To India and Back

We recently returned from India, after a three and half week vacation. It was after two and half years we were setting foot on our ‘motherland’, and on our way in I was assailed by doubts about how my perception of India may have been altered by our stay abroad.

It turned out that India was just as it always had been… like India. Back in the familiar surroundings of Bangalore, one felt there really was no gap at all – it was as if I had always been there. Then, the thought that I had even nurtured the possibility of things being otherwise made me feel foolish.

There were changes, yes, but nothing that was out of India’s character. India was growing, progressing, struggling with issues that come with growth and progress, and finding its own unique ways of resolving these issues.

Among of the different complaints I had heard from expatriates returning to the country for a brief vacation, the ones most frequently encountered were related to traffic and pollution. It appeared to me a case of misplaced comparison – these people were probably comparing the traffic and pollutions levels in India with those in the west and concluding that these had increased to unbearable levels back home ( at least in Bangalore, they said ).


I found that traffic congestion and pollution levels were more or less what they were around 2 and half years back, when I had seen Bangalore last. What was new in Bangalore was an initiative from the Bangalore Development Authority to construct flyovers in select areas – something that should have started a few years earlier, but clearly welcome at least now. These constructions had, in places, made the traffic situation worse, and BDA had erected boards displaying the reassurance “Bear with temporary inconvenience now, and reap permanent benefits later”. ‘Temporary’, of course, conveyed no definite timeframe.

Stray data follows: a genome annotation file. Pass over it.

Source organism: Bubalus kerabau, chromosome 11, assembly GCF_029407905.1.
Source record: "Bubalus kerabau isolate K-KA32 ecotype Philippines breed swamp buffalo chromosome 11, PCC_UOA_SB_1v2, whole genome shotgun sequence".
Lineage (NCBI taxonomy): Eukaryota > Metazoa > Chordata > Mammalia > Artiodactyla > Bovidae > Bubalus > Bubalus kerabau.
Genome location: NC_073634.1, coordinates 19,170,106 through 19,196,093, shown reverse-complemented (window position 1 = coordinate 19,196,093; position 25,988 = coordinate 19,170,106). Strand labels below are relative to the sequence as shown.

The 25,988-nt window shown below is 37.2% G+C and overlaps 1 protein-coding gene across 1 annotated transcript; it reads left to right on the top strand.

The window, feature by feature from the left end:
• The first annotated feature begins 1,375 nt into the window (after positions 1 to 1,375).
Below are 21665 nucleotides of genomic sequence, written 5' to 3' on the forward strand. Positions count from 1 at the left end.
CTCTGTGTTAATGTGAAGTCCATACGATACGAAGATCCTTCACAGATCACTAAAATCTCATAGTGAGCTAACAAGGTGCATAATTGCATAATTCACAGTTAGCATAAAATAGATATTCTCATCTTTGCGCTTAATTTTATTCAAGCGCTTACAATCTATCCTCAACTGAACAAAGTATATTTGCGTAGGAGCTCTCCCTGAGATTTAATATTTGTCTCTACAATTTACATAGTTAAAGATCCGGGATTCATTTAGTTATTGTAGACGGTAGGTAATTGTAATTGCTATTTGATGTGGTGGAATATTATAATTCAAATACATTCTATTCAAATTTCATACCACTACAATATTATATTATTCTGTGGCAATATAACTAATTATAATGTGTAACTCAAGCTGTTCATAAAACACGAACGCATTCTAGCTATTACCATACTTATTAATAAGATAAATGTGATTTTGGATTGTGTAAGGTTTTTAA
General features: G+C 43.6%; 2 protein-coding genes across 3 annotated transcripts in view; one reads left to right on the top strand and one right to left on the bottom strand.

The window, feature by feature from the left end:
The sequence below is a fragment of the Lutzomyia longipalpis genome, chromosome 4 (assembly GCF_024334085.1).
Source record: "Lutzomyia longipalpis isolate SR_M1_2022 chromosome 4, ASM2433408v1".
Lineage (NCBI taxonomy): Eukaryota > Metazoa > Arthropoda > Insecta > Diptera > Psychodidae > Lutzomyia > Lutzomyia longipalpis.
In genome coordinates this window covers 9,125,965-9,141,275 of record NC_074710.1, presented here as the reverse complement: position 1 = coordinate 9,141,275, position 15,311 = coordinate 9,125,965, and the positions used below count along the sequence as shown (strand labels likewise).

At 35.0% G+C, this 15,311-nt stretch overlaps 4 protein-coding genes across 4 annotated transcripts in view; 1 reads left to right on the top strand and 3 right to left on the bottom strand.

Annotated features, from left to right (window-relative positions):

A welcome addition to the city : Baristas. These coffee houses offered a concept common in Europe but unique back home : a cup of coffee for unlimited time at the cafe. The Baristas on St.Marks Road – introduced to us by Ashwin – turned out to be a place frequented by the younger generation of the city : some were chatting away as usual, a couple of girls were playing scrabble, a group of boys and girls were slouched on the sofa – almost on top of each other, it seemed – and treating the place like the drawing room of their house, another girl was writing something into her notebook…. you get the picture. They also served coffee, and the Cappuccino I had was among the better ones I had tasted. Ashwin said he came to the place – which was a 10 min walk from his office and next to his music school where he took Piano lessons – a few times every week, and at times did his music homework, which included composing pieces, sipping a cup of coffee or an ice tea there. I now have a nice story ready for the day Ash becomes a famous composer : “Making music at Baristas” goes the heading. I envy Ashwin and all those who have access to a place like that.

Shopping was fun. Everything was clearly more expensive than it had been back when were there, but we couldn’t help dividing the amount on the tags by a factor of 50 and feeling good about the price in Euros we were shelling down. Clothes and books were our main items, and we picked these in plenty. ( Among the books purchased were a few collections of R.K.Narayan’s works, an anthology of Indian literature edited by Amit Choudhury, a new translation of The Ramayana published by Penguin, the complete set of Tintin comics, “White Mughals” a work on 18th century India by William Darymple and a couple of others I cannot remember offhand. So I now have a handful more of books on the ever-increasing ‘to be read’ list ).

Travel in India was…Oh ! Wife’s calling. Must stop here. Will continue in my next entry….

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